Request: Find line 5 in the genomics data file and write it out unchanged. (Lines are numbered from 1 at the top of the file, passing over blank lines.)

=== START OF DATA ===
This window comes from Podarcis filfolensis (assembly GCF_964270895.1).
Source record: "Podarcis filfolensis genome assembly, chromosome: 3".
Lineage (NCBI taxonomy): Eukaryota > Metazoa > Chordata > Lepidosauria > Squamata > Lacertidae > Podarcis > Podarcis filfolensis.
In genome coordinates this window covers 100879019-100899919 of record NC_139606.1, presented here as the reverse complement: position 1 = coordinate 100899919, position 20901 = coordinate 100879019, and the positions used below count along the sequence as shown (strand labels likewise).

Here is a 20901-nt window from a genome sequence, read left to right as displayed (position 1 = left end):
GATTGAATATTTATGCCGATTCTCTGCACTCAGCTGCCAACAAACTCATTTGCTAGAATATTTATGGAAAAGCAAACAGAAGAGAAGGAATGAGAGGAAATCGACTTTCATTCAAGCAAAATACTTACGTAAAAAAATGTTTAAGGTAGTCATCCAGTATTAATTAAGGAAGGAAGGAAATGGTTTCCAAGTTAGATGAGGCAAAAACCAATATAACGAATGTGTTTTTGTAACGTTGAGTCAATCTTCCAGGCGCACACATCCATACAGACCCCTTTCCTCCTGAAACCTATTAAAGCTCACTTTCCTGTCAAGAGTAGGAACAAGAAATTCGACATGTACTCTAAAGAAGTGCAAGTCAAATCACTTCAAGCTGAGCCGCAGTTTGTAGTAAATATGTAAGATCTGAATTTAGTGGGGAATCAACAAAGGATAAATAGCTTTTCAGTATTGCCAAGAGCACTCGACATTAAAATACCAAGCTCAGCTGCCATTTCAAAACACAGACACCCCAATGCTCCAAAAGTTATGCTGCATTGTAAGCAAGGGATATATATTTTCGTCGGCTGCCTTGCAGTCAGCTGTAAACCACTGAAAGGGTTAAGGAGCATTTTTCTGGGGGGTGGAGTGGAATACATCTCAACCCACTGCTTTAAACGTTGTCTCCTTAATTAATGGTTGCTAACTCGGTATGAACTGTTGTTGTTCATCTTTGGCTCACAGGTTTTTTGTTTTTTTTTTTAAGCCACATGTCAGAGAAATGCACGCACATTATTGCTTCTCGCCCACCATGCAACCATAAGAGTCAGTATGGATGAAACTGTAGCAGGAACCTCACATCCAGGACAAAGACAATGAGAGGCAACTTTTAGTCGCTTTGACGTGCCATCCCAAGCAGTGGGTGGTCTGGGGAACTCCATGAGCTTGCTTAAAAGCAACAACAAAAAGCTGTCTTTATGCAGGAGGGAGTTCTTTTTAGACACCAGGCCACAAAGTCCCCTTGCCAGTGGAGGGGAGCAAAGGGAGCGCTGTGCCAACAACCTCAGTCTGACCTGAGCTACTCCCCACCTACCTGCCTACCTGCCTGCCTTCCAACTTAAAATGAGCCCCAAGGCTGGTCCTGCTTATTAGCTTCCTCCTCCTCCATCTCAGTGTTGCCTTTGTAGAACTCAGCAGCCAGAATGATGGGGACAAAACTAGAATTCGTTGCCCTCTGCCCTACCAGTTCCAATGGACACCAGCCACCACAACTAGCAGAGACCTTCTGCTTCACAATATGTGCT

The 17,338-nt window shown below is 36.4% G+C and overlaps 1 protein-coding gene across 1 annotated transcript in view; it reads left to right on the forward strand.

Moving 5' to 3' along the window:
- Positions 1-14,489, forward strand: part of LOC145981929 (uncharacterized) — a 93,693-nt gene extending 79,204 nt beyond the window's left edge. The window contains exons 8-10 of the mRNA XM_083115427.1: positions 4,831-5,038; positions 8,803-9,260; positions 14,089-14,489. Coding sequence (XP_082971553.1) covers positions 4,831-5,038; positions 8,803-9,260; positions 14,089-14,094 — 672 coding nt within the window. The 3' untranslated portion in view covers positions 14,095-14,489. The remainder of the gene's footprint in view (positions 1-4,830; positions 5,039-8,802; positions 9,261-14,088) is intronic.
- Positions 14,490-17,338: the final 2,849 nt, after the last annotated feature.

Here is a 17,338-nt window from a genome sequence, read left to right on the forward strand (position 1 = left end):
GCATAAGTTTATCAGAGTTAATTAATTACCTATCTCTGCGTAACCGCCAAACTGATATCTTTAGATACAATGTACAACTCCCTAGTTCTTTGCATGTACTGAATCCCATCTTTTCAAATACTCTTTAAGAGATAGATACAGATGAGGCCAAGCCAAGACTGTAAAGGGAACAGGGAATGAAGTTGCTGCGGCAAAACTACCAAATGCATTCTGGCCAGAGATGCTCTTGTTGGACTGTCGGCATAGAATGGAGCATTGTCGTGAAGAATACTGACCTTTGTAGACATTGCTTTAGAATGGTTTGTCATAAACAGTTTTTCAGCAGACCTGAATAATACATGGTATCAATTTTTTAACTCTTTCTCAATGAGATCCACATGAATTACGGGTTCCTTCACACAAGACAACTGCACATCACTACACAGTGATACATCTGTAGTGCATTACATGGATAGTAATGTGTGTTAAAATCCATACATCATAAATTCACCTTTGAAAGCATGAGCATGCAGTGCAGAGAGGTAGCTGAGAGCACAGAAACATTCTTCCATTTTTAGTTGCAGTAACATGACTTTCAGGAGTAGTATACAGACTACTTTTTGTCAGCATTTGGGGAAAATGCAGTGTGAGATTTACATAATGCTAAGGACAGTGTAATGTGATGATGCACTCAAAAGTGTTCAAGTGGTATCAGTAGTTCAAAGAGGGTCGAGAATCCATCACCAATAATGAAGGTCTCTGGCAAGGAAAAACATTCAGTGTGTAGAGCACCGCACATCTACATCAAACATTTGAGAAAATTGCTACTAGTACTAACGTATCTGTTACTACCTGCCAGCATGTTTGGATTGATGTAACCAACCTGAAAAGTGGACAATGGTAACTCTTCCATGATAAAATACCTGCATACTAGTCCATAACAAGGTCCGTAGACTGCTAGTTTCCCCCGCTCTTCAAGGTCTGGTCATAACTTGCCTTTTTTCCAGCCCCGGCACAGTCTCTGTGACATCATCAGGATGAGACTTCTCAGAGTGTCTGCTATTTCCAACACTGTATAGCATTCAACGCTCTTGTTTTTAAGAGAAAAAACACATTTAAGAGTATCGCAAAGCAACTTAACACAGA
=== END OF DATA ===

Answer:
Here is a 20901-nt window from a genome sequence, read left to right as displayed (position 1 = left end):